Getting Started Animating
Here are a few simple steps to creating your own animations:
1) Download and run Pocket AniEd (see the ‘Download’ section below’)
2) Draw a square (as one line)
3) Drag the bar at the bottom of the screen to change the time
4) Tap somewhere on the square to select it (on the line that is). You will notice that it turns green with a small dot where you started drawing the line.
5) Now draw a triangle. The square will vanish indicating that at this time that square has become a triangle.
6) Now hit the play button (labeled “>”) to watch your animation come to life!
This shows the principal of how Pocket AniEd works: you set the time you want a stroke to appear at by dragging the bar and then move it to different times to have the drawings appear there. Additionally, if a drawing consists of multiple lines (say a stick figure) then as you select and redraw the first line, it automatically select the next one in order, basically this means you can draw a stick figure, change the time and then simply redraw the figure in a different position to animate him!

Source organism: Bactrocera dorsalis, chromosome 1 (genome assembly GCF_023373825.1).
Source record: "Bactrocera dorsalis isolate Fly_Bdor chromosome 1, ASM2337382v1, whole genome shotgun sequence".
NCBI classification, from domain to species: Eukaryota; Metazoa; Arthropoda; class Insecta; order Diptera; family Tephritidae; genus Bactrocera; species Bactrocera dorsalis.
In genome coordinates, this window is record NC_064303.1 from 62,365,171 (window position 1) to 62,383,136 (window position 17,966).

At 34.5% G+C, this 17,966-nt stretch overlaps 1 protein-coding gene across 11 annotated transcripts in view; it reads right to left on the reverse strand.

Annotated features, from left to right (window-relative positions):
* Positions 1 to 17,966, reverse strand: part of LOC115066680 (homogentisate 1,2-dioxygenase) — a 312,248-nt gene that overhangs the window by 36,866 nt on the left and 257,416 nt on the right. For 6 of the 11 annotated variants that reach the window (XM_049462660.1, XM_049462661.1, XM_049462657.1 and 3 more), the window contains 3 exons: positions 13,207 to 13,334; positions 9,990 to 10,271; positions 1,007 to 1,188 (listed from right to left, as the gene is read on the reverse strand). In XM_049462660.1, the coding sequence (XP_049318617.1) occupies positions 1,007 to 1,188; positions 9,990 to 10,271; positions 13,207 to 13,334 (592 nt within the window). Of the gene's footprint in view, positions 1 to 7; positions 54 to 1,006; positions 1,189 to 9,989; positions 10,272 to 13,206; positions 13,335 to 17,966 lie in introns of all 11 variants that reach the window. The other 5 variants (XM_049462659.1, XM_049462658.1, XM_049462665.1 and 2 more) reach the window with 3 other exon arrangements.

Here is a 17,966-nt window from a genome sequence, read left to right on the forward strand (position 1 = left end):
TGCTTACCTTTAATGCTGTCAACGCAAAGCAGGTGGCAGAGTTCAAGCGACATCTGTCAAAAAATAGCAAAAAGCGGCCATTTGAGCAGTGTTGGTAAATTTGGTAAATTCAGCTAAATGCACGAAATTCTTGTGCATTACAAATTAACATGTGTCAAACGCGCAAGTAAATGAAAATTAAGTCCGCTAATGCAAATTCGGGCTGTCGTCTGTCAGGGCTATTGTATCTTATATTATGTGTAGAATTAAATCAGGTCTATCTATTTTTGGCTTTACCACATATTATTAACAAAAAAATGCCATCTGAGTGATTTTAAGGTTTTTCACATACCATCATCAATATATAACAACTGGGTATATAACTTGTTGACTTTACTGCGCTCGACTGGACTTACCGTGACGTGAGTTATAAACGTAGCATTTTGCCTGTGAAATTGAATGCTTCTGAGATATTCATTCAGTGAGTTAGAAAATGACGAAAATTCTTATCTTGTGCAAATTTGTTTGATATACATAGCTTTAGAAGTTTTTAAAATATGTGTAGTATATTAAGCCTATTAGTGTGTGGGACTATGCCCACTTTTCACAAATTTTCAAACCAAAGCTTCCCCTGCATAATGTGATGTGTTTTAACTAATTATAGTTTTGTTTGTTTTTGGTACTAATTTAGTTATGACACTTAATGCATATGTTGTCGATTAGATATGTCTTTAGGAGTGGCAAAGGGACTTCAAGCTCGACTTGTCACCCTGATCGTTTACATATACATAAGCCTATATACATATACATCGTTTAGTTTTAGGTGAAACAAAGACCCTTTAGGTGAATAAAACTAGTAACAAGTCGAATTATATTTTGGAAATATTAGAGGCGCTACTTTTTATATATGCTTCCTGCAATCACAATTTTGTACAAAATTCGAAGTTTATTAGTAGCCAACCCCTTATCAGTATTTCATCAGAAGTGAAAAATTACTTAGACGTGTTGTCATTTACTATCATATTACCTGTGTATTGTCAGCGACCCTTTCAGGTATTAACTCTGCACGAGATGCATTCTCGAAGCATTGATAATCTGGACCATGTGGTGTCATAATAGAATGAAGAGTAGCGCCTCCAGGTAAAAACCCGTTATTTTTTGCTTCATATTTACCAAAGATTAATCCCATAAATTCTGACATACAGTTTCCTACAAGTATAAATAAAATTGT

Once you have selected a stroke, you can also apply all sorts of operations on it from the 'Selected' menu. To select on multiple strokes simply tap on them one after another, and to unselect all strokes simply tap on an empty space. Also keep in mind that if you draw a line when no other are selected that line becomes a new stroke which only start appearing at the current time. Enjoy.
Downloading and installing Pocket AniEd is very simple. First of all, for the Pocket PC you will need to install the .Net Compact Framework (you can you can get for free from Microsoft). Then simply download and copy PocketAniEd.exe onto your Pocket PC and run it. It's that simple.